- The Washington Times - Monday, April 30, 2012

NEW YORK — To a man, the Washington Capitals knew what had to happen for them to succeed against the New York Rangers in this Stanley Cup playoff series.

That meant smarter play and production out of the core, specifically forwards Alex Ovechkin, Alexander Semin and Nicklas Backstrom. It’s nice when players such as Jay Beagle, Matt Hendricks and Joel Ward chip in, but, as Brooks Laich pointed out: “Your top guys have to be your top guys.”

It’s hard when one of those top guys isn’t on the ice. For two periods, Ovechkin was hardly a factor, relegated to the bench and limited minutes. But his power play goal with 7:27 remaining lifted the Capitals to a 3-2 victory in Game 2 at Madison Square Garden that evened the Eastern Conference semifinal series at a game apiece.

“He’s our big-game guy. He’s got to be scoring for us to do well. That was a great moment for him,” veteran right wing Mike Knuble said. “Great timing. Timing is everything, I think, in this game and playoffs. Having guys score at the right time and your big guys scoring and feeling great going into the next game can do a lot.”

All eyes are on Ovechkin anytime the Caps play. With a $9 million salary and the expectation to be one of the best players in the world, he’s the subject of intense scrutiny.

Washington Capitals right wing Mike Knuble scores the Caps' first goal on New York Rangers goalie Henrik Lundqvist, right, in the first period of Game 2 of the NHL Eastern Conference semifinals at Madison Square Garden in New York, Monday, April 30, 2012. (AP Photo/Kathy Willens)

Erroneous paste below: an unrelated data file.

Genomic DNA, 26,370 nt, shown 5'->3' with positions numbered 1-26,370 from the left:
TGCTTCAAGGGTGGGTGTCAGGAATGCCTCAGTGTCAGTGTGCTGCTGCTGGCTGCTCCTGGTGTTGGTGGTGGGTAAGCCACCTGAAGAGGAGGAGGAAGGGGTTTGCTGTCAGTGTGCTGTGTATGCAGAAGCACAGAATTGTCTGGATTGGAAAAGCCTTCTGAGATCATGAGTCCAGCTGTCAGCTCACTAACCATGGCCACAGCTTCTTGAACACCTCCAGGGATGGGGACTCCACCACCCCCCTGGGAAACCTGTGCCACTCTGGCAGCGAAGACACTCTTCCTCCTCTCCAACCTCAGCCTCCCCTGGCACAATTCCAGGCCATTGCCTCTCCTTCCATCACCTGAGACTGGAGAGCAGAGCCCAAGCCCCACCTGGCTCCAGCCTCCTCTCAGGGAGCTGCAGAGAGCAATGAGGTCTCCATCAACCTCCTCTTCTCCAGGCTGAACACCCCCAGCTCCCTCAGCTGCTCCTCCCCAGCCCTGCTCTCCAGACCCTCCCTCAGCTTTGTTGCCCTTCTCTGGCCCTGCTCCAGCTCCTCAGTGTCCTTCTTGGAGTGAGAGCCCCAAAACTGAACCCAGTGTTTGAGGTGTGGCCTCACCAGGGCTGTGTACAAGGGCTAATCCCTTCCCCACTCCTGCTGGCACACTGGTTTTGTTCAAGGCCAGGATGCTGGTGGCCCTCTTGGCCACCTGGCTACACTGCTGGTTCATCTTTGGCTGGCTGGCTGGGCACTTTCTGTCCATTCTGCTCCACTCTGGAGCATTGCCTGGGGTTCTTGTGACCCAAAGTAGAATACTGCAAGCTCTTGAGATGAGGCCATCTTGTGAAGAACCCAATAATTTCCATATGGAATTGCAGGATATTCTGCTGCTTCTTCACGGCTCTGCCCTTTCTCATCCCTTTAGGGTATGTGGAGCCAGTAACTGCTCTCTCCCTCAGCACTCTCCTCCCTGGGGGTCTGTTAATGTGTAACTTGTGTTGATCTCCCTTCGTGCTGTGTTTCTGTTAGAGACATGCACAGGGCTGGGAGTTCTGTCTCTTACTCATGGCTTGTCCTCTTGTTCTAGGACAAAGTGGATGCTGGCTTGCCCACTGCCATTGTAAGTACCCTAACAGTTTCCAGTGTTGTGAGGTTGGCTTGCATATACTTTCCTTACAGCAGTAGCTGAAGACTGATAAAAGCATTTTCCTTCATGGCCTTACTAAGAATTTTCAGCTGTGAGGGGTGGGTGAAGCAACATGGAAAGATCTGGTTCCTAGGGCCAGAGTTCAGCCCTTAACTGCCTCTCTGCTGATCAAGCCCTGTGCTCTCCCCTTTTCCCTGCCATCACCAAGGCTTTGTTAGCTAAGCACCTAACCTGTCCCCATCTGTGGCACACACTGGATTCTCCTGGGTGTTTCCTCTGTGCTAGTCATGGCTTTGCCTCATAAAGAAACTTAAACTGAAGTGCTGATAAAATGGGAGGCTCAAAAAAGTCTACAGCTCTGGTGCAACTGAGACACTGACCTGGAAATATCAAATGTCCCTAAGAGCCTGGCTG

Washington Capitals right wing Mike Knuble scores the Caps’ first goal on ... more >

It appeared Monday morning as if the Caps might experiment to try to get Ovechkin away from Rangers shut-down defenseman Dan Girardi.

One way to keep Ovechkin away from Girardi is by planting the superstar left wing on the bench. He played just 3:33 in the first period and had just 9:14 of ice time at the second intermission. Meanwhile, Beagle saw the lion’s share, playing in key situations that would have been hard to envision several months ago.

Coach Dale Hunter seemed to ignore the blatant discrepancy in ice time throughout the lineup when explaining why Ovechkin finished with a career-low 13:36 of ice time.

“Four lines and six D were all going tonight,” Hunter said. “They were all going hard, so it’s easy to play everybody.”

Ovechkin had never played fewer than 19:32 in the playoffs under coach Bruce Boudreau. In last year’s double-overtime win at New York, he was on the ice for more than 30 minutes.

But Ovechkin made the concerns about his low ice time go away with one key shot.

After Rangers center Brad Richards was whistled for holding, Ovechkin corraled the puck after the faceoff and whipped a wrist shot from the point. The puck made its way through traffic and past Rangers Henrik Lundqvist for Ovechkin’s third goal of the playoffs. The captain taunted the Garden crowd in celebration, cupping his hand to his ear and showing that minutes don’t matter as long as he scores.

“He scored the winning goal,” Laich said. “That’s all that matters.”

Ovechkin said he learned a lesson from the Boston series about taking advantage of limited opportunities. He did so in the biggest way Monday.

“I feel good. You have to suck it up and use time what Dale is giving to me,” he said. “First period, two periods I didn’t play a lot and I have a couple opportunities I didn’t use it.”

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